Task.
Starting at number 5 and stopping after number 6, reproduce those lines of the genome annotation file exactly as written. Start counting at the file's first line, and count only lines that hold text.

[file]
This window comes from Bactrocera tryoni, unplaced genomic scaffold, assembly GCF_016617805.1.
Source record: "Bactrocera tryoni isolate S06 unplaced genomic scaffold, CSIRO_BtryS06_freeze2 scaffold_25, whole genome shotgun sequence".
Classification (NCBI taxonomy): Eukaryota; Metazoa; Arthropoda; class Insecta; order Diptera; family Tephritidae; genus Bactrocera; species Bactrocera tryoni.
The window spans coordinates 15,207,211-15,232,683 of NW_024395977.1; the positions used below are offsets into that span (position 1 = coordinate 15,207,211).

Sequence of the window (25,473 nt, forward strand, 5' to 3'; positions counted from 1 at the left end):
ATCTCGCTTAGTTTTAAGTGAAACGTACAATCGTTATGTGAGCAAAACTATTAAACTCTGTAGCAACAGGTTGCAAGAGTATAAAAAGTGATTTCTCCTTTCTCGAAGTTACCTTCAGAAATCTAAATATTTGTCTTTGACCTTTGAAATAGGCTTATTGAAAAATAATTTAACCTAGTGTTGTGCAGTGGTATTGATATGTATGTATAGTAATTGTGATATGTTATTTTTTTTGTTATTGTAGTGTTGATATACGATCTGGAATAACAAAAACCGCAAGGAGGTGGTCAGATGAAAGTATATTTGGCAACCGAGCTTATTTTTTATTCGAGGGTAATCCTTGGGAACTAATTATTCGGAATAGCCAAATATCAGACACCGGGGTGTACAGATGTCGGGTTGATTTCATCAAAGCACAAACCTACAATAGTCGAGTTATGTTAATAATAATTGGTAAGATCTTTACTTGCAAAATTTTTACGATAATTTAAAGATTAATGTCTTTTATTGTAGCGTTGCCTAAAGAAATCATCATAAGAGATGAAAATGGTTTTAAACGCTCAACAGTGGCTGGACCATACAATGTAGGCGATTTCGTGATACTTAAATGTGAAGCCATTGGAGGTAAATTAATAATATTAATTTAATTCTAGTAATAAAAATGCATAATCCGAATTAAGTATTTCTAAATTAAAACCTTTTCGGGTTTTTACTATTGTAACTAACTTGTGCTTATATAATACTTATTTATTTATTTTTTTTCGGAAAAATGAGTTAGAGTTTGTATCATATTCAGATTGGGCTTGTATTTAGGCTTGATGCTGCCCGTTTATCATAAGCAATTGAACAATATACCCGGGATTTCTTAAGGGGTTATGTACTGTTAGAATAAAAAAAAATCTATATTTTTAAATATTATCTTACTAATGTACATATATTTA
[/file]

Sequence of the window (25,473 nt, forward strand, 5' to 3'; positions counted from 1 at the left end):
ATCTCGCTTAGTTTTAAGTGAAACGTACAATCGTTATGTGAGCAAAACTATTAAACTCTGTAGCAACAGGTTGCAAGAGTATAAAAAGTGATTTCTCCTTTCTCGAAGTTACCTTCAGAAATCTAAATATTTGTCTTTGACCTTTGAAATAGGCTTATTGAAAAATAATTTAACCTAGTGTTGTGCAGTGGTATTGATATGTATGTATAGTAATTGTGATATGTTATTTTTTTTGTTATTGTAGTGTTGATATACGATCTGGAATAACAAAAACCGCAAGGAGGTGGTCAGATGAAAGTATATTTGGCAACCGAGCTTATTTTTTATTCGAGGGTAATCCTTGGGAACTAATTATTCGGAATAGCCAAATATCAGACACCGGGGTGTACAGATGTCGGGTTGATTTCATCAAAGCACAAACCTACAATAGTCGAGTTATGTTAATAATAATTGGTAAGATCTTTACTTGCAAAATTTTTACGATAATTTAAAGATTAATGTCTTTTATTGTAGCGTTGCCTAAAGAAATCATCATAAGAGATGAAAATGGTTTTAAACGCTCAACAGTGGCTGGACCATACAATGTAGGCGATTTCGTGATACTTAAATGTGAAGCCATTGGAGGTAAATTAATAATATTAATTTAATTCTAGTAATAAAAATGCATAATCCGAATTAAGTATTTCTAAATTAAAACCTTTTCGGGTTTTTACTATTGTAACTAACTTGTGCTTATATAATACTTATTTATTTATTTTTTTTCGGAAAAATGAGTTAGAGTTTGTATCATATTCAGATTGGGCTTGTATTTAGGCTTGATGCTGCCCGTTTATCATAAGCAATTGAACAATATACCCGGGATTTCTTAAGGGGTTATGTACTGTTAGAATAAAAAAAAATCTATATTTTTAAATATTATCTTACTAATGTACATATATTTA